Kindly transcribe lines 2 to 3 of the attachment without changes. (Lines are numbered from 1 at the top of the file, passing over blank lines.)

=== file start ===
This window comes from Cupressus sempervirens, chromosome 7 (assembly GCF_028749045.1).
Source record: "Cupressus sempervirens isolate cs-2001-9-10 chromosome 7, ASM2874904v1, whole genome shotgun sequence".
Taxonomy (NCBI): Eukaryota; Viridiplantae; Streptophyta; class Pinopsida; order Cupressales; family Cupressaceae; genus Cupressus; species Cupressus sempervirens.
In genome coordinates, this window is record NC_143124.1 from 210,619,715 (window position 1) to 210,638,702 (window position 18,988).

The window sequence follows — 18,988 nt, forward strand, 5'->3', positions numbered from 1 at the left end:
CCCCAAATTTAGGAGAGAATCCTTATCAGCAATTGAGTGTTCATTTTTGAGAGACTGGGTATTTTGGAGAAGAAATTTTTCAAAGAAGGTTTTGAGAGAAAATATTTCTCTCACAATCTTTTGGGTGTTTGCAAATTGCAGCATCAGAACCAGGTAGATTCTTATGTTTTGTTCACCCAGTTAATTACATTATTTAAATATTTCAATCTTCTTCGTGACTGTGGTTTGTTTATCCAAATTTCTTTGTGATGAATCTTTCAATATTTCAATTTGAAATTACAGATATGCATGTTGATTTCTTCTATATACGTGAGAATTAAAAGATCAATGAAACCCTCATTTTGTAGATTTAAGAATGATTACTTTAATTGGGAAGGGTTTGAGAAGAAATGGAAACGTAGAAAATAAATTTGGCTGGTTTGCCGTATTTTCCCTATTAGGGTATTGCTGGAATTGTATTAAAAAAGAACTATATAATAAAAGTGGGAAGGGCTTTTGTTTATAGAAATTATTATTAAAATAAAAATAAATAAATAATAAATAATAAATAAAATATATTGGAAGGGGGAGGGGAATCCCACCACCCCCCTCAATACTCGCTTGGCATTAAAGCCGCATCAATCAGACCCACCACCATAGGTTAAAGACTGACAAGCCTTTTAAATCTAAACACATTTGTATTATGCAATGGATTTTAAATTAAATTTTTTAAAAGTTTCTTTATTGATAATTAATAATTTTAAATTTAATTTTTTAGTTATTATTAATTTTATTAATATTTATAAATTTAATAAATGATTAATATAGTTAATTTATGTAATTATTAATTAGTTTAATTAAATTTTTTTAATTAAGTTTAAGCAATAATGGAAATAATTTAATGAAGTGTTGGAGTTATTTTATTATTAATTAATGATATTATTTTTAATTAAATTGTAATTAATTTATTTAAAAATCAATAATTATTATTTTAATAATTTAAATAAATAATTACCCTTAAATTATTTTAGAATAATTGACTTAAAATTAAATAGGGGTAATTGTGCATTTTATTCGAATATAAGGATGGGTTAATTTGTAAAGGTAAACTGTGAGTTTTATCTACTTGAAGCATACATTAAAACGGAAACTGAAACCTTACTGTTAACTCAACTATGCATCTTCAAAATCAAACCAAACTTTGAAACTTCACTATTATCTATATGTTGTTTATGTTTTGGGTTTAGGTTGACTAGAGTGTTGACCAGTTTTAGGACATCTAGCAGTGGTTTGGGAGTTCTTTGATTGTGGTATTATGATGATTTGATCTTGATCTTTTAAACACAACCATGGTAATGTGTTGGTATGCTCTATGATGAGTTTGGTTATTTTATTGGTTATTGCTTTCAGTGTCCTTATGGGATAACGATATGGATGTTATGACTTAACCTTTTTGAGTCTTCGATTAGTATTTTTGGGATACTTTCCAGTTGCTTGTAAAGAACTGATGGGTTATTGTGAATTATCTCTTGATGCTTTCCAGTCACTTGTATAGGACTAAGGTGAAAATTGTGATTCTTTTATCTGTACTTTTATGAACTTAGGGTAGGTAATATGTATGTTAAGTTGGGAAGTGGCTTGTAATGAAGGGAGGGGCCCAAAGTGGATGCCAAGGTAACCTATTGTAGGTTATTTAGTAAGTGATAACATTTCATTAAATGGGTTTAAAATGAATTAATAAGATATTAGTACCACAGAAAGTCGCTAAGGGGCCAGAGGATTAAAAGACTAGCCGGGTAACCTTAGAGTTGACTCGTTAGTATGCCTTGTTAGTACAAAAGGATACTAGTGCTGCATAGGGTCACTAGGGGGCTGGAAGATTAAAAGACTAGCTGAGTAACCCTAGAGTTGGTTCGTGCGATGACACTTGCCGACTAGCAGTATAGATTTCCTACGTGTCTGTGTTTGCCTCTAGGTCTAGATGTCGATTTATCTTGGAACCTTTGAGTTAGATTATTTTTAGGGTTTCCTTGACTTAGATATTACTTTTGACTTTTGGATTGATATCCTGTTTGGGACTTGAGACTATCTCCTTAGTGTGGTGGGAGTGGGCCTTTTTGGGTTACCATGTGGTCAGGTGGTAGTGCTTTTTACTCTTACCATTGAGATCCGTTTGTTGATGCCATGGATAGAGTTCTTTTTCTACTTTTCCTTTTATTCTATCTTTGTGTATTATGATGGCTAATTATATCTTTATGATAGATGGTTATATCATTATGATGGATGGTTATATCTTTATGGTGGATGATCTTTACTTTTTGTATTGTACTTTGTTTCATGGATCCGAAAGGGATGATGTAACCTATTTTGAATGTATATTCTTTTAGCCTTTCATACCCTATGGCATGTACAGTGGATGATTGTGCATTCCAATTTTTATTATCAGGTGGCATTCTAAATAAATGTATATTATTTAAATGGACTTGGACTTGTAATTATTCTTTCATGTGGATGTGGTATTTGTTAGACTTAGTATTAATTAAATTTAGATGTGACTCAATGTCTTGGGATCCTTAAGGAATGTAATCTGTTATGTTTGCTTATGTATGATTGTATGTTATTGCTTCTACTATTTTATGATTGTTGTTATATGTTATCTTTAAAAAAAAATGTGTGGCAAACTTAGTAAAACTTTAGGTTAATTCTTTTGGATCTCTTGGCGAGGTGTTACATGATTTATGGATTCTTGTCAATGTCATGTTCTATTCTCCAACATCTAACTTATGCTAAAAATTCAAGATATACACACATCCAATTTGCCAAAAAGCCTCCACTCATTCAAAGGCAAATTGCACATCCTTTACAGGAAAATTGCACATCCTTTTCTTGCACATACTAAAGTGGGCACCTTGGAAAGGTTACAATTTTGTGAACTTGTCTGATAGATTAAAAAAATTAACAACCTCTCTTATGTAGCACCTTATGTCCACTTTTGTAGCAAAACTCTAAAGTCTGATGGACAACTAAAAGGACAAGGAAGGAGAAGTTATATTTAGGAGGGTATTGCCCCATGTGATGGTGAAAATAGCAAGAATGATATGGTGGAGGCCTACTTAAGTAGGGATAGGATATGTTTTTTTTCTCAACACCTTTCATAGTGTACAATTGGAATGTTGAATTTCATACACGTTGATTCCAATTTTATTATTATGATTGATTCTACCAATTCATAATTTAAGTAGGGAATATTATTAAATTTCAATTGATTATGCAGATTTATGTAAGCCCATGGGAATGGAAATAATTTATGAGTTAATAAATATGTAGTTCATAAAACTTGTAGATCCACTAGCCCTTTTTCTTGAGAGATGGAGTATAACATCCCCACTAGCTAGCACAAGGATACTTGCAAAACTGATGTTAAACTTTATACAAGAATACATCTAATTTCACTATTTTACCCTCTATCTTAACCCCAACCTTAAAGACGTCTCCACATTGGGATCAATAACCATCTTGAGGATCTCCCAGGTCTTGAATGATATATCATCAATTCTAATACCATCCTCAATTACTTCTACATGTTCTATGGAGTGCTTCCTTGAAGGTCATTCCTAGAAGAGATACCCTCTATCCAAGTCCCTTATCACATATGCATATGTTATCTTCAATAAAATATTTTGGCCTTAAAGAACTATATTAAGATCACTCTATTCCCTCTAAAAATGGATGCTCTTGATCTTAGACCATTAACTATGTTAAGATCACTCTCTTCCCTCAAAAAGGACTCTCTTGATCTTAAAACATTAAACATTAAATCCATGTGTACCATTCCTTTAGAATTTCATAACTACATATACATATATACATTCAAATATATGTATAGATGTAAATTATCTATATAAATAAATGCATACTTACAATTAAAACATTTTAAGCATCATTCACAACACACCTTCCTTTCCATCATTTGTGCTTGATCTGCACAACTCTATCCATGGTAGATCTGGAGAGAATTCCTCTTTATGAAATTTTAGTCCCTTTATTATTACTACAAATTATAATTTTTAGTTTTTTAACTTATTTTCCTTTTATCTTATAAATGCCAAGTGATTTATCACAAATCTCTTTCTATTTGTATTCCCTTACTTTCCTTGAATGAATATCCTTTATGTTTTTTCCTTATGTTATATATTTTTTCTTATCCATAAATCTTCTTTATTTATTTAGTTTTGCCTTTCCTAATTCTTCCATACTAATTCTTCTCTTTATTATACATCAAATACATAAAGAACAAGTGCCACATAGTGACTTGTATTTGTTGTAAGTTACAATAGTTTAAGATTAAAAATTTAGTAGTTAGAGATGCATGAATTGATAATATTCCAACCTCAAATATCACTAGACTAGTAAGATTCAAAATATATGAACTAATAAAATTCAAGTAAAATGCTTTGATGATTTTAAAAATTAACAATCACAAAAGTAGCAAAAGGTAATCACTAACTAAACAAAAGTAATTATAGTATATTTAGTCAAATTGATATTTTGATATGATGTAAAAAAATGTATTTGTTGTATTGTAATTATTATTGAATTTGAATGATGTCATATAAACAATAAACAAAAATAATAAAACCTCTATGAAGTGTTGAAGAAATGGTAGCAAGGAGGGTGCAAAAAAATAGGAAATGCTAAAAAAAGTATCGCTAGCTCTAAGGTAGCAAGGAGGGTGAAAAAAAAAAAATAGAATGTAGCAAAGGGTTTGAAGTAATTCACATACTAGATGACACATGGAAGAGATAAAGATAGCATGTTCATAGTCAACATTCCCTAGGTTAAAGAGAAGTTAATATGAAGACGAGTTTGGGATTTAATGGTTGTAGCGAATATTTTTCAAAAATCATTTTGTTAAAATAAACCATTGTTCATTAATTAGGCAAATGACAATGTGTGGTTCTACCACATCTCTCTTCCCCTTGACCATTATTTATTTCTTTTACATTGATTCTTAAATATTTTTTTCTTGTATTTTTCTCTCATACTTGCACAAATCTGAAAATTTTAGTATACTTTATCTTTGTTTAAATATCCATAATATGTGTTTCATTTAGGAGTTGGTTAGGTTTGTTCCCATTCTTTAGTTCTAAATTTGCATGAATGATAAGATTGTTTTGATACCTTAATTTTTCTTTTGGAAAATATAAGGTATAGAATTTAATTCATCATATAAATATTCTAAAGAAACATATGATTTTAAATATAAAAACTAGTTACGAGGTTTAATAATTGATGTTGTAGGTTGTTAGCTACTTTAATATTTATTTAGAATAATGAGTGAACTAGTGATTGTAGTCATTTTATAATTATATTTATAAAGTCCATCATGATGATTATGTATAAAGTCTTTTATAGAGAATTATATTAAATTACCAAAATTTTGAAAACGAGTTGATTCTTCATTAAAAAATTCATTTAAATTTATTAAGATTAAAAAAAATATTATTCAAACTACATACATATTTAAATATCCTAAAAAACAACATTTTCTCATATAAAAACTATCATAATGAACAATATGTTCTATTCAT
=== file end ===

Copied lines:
Source record: "Cupressus sempervirens isolate cs-2001-9-10 chromosome 7, ASM2874904v1, whole genome shotgun sequence".
Taxonomy (NCBI): Eukaryota; Viridiplantae; Streptophyta; class Pinopsida; order Cupressales; family Cupressaceae; genus Cupressus; species Cupressus sempervirens.